Nine extends ratings dominance

Territory report: Australia

SYDNEY — Australia’s terrestrial Nine network has increased its dominance this year, buoyed by a mix of local hits including reality show “The Block” and lifestyle series “D.I.Y Rescue” and U.S. imports “CSI: Miami” and “Without a Trace.”

Nine topped the ratings in all 28 weeks surveyed through early September, while rival Ten was No. 1 in its core 16-39 demo.

Seven is in transition, striving to pick up younger viewers while not shedding older auds.

At Mipcom and beyond, all three webs are hunting for event programming and hot reality/

lifestyle formats that fall outside their output deals with the Hollywood studios and U.S. webs.

“We’re searching for shows that are going to cut through and define our network,” says David Mott, Ten’s general manager, citing its recent acquisition of “Queer Eye for the Straight Guy,” “Big Brother” (it’s ordered a fourth season for 2004) and “Australian Idol.”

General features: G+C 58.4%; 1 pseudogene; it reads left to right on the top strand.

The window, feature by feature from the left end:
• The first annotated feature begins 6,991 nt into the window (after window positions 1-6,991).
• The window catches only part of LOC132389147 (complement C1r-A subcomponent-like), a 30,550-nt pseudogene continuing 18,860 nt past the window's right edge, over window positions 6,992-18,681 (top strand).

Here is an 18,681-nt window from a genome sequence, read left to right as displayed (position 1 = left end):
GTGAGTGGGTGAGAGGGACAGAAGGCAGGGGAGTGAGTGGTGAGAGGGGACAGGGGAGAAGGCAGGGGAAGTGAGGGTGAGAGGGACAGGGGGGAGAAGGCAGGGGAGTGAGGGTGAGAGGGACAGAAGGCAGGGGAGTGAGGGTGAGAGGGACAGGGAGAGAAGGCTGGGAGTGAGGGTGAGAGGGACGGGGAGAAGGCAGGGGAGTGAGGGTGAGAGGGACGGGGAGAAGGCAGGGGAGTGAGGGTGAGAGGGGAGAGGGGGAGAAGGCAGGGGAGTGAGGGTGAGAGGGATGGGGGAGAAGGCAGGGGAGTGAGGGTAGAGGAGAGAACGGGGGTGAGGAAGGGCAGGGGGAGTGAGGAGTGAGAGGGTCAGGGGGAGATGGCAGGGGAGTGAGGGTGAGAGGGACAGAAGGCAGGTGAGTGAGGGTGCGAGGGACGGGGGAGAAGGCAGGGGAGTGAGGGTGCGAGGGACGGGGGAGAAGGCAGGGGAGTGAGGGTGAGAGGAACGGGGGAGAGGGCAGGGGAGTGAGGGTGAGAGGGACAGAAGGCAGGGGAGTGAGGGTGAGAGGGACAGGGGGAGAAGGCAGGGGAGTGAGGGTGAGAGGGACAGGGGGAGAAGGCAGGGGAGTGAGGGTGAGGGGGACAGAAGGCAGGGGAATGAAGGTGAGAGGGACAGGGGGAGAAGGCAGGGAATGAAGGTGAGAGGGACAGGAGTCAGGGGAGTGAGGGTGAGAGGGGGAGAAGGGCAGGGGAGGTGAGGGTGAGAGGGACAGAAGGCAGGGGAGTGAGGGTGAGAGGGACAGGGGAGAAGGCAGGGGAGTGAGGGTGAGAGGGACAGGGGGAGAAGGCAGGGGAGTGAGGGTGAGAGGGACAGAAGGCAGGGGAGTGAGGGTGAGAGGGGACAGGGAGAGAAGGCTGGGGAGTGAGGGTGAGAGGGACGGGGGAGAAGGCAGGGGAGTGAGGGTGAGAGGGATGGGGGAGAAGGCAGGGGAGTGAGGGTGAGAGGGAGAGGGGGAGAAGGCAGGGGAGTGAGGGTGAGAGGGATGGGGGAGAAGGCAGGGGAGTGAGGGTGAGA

Tim Worner, Seven’s director of programming, says he’s looking for reality shows. But, he notes, “It’s a very hard area to track because they keep popping up like mushrooms after rain and you don’t know which paddock to look in.”

Worner says Seven is less interested in older-skewing British dramas as his web rejigs its sked and marketing to boost viewers in the 25-54 demo, especially 25-39.

“If we can finish the year with a younger profile and roughly the same total audience, we will have done reasonably well,” Worner says. Among shows that appeal are “Alias,” “24,” “JAG” and local series “The Great Outdoors.”

The webs won’t reveal how much they spend on U.S. and other international (mostly British) programming, but Deutsche Bank estimates Seven is forking $A110 million ($71.5 million) this year, vs. Nine’s $68 million and Ten’s $62 million.

“Our budget for acquisitions is a bit higher than last year, reflecting the unprecedented competition between Australian commercial networks and the need to retain our edge,” Mott says.

Michael Healy, Nine’s programming director, says the amount his net pays varies according to the volume of product from output deals with Warner Bros., DreamWorks and CBS.

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